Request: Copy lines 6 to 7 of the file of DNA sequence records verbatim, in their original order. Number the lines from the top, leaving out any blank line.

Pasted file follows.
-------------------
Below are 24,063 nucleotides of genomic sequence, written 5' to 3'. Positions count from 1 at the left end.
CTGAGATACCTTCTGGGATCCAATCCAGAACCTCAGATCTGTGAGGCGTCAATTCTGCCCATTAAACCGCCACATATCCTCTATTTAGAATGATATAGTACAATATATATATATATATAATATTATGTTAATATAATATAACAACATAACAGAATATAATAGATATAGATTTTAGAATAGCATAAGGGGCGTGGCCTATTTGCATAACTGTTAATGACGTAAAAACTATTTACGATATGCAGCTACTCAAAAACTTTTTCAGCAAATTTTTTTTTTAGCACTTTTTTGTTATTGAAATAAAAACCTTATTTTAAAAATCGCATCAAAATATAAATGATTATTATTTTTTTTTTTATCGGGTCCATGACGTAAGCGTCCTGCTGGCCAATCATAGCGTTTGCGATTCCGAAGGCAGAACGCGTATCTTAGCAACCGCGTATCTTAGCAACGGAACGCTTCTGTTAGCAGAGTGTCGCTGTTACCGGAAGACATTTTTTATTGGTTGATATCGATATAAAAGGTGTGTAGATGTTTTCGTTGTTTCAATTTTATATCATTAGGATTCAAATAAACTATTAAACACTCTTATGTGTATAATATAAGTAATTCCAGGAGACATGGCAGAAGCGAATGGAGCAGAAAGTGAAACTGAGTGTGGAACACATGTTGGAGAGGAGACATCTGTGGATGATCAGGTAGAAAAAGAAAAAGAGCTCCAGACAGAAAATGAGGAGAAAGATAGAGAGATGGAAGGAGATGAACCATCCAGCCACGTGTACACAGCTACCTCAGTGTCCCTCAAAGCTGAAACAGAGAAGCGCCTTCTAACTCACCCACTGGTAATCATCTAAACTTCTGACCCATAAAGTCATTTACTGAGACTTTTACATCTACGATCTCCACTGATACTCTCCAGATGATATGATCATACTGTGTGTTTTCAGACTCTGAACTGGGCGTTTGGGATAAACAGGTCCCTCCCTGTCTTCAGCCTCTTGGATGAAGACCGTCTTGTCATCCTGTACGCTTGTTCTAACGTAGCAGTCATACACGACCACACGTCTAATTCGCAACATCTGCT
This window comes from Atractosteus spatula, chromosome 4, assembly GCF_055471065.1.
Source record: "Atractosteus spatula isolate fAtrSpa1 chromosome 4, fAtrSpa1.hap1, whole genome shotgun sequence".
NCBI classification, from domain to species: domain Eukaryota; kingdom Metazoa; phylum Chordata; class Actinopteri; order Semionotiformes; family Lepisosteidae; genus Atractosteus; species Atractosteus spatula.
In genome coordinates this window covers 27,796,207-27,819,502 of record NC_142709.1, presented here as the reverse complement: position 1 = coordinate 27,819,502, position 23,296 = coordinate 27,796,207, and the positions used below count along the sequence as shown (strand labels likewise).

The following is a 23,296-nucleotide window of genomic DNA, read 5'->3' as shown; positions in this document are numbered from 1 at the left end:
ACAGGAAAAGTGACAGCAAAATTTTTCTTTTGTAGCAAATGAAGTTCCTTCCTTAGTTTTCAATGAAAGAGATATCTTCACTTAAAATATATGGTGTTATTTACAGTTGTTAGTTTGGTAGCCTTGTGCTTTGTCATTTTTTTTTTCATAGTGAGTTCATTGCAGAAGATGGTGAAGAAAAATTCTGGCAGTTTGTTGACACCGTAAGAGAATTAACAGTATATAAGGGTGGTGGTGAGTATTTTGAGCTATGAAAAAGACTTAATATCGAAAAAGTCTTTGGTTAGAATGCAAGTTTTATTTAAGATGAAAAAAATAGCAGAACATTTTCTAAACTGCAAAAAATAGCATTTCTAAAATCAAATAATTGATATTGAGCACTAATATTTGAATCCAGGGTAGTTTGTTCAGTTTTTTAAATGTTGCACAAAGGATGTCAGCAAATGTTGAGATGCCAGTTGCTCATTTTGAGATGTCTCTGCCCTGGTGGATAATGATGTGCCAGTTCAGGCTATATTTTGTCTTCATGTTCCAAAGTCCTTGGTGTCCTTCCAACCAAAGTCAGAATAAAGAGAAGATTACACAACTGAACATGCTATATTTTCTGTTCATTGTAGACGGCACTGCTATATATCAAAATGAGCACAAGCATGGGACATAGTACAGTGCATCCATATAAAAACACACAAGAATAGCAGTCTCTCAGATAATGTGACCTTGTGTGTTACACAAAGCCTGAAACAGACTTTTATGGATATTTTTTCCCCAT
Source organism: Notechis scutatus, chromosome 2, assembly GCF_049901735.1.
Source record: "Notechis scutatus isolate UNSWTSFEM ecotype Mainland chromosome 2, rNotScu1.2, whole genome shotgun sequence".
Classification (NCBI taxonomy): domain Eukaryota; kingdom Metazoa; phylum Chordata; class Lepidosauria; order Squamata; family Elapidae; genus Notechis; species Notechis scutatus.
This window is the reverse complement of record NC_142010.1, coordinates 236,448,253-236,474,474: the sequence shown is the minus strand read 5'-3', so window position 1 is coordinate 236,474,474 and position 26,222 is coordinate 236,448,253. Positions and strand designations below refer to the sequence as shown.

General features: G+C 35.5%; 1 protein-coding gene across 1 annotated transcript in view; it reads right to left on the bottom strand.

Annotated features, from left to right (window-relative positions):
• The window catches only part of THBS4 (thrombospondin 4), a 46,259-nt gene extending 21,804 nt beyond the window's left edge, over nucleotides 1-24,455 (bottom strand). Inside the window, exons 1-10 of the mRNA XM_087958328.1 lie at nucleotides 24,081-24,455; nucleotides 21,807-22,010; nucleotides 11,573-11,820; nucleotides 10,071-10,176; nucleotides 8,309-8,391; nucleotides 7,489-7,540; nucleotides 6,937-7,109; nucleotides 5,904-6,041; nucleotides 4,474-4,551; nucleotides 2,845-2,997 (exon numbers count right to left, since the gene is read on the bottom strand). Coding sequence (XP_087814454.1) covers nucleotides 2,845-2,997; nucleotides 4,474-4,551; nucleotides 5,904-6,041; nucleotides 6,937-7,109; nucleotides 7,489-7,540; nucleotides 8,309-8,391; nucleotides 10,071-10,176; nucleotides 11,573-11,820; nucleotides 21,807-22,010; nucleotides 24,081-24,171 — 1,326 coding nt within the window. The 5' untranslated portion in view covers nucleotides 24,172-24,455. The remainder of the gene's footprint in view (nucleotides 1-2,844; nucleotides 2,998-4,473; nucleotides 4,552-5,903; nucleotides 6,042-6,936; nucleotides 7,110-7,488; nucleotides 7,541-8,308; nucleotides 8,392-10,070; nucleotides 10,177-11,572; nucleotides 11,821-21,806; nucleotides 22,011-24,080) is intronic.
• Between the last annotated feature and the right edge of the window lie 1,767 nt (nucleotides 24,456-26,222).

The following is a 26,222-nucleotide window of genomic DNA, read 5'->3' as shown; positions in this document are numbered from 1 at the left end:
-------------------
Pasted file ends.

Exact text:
In genome coordinates this window covers 27,796,207-27,819,502 of record NC_142709.1, presented here as the reverse complement: position 1 = coordinate 27,819,502, position 23,296 = coordinate 27,796,207, and the positions used below count along the sequence as shown (strand labels likewise).

The following is a 23,296-nucleotide window of genomic DNA, read 5'->3' as shown; positions in this document are numbered from 1 at the left end: